– The Wall Street Journal reported that some inside CalPERS’ boardroom are concerned that a decision to build what would be the tallest tower in its hometown of Sacramento represents too much risk. During a private meeting earlier this summer, three CalPERS directors voted against a new $550 million commitment to the proposed office-condominium-retail complex, according to people familiar with the matter.
The dissent came after board members reviewed a memo from an outside consultant that raised some concerns about the development’s return projections, the people said. A majority of other board members agreed to support the project on the condition that it yielded a 5.8 percent return and 40 percent of the office space was preleased.
‘Should this project go forward with development, we believe it will be a successful investment for the fund and an iconic building,’ CalPERS said in a statement.
– Bloomberg said ING Group agreed to pay €775 million ($900 million) to settle an investigation by the Dutch prosecutor into issues including alleged money laundering and corrupt practices. It is one of the biggest fines ever given to one of the country’s banks in a criminal case. The bank acknowledged ‘serious shortcomings’ in executing customer due diligence policies to prevent financial crime at its Dutch unit from 2010 through 2016. It expects to resolve the matter with the SEC without further fines, according to a statement.
The settlement consists of a €675 million fine and a €100 million disgorgement payment. Executive board members will give up their bonuses in 2018, according to the bank’s statement. CEO Ralph Hamers said ‘preventing the bank from being used for money laundering is a top priority for ING.’ The size of the team that handles customer due diligence in the Netherlands has tripled to 450 full-time positions, and more measures are being taken, he added.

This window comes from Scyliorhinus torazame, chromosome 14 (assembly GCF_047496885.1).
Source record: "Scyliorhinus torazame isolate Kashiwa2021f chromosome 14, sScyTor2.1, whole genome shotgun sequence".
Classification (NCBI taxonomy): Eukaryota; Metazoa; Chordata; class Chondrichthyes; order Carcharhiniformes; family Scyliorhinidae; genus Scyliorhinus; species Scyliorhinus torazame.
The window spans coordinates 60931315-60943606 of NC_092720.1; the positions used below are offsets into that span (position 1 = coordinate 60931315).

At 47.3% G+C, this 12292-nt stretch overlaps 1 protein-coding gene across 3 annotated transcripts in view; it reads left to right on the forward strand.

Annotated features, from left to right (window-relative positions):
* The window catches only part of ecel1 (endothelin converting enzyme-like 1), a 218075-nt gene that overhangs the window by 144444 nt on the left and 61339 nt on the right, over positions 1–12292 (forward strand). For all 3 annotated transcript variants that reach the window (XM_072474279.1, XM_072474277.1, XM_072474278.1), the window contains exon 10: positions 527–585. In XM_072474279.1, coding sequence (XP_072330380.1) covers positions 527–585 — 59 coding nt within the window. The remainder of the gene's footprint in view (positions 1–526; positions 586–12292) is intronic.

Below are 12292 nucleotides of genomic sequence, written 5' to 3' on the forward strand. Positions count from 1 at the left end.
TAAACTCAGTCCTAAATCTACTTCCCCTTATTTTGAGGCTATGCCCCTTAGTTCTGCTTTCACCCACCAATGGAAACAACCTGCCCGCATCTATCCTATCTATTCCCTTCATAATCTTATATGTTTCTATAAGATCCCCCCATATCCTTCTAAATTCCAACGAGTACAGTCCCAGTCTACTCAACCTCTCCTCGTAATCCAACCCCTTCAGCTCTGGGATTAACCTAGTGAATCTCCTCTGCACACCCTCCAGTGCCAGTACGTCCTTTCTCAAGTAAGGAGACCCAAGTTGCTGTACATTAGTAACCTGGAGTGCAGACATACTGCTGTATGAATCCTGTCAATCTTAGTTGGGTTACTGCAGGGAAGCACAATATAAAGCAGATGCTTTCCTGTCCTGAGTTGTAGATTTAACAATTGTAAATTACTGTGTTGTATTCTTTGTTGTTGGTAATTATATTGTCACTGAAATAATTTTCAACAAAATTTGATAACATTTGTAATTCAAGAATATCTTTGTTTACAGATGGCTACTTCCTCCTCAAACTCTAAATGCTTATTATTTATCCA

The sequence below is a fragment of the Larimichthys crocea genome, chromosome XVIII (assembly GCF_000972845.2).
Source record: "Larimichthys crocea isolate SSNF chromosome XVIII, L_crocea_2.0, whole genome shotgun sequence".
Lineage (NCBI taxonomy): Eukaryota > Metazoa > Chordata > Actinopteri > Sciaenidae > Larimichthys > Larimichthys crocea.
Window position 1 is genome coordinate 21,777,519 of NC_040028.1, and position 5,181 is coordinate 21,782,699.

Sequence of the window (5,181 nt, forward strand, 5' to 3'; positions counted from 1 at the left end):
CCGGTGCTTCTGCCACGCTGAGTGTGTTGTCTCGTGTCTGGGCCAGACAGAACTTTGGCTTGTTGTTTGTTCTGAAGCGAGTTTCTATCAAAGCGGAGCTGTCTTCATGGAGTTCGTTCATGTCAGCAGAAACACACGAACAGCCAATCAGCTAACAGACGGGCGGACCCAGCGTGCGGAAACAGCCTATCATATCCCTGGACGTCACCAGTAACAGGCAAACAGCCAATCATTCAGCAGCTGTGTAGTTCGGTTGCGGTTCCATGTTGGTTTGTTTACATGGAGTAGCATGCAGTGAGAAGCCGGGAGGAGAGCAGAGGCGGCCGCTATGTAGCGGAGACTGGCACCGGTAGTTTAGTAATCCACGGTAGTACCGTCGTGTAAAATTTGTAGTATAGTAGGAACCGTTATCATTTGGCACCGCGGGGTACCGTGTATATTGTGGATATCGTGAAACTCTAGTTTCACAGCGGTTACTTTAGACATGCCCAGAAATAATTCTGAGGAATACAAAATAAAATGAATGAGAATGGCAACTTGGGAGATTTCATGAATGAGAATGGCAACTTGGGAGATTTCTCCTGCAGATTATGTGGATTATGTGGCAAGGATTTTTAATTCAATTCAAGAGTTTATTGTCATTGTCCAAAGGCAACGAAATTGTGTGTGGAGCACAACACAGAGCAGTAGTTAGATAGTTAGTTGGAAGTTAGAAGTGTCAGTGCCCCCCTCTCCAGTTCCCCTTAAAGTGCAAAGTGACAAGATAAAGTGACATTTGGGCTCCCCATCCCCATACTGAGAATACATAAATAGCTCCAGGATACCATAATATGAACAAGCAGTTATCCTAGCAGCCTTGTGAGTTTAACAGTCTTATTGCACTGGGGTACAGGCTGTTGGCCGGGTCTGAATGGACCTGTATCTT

– Regulators said they are giving the public an extra 30 days to comment on a proposed rewrite of the Volcker Rule banning proprietary trading by banks, according to Reuters. The five regulators charged with enforcing the rule – the Federal Reserve, Federal Deposit Insurance Corporation, SEC, Commodity Futures Trading Commission and Office of the Comptroller of the Currency – will now accept comments until October 17. A final version of the rule could be completed as soon as early 2019.
– The WSJ reported that, according to lawyers and accountants, the anticipated cost savings of shifting to semi-annual reporting would benefit smaller public companies, but the change probably wouldn’t make a substantial difference for larger firms. When President Donald Trump asked financial regulators to consider allowing public companies to report results on a semi-annual rather than quarterly basis, he said the change would reduce costs and offer greater flexibility.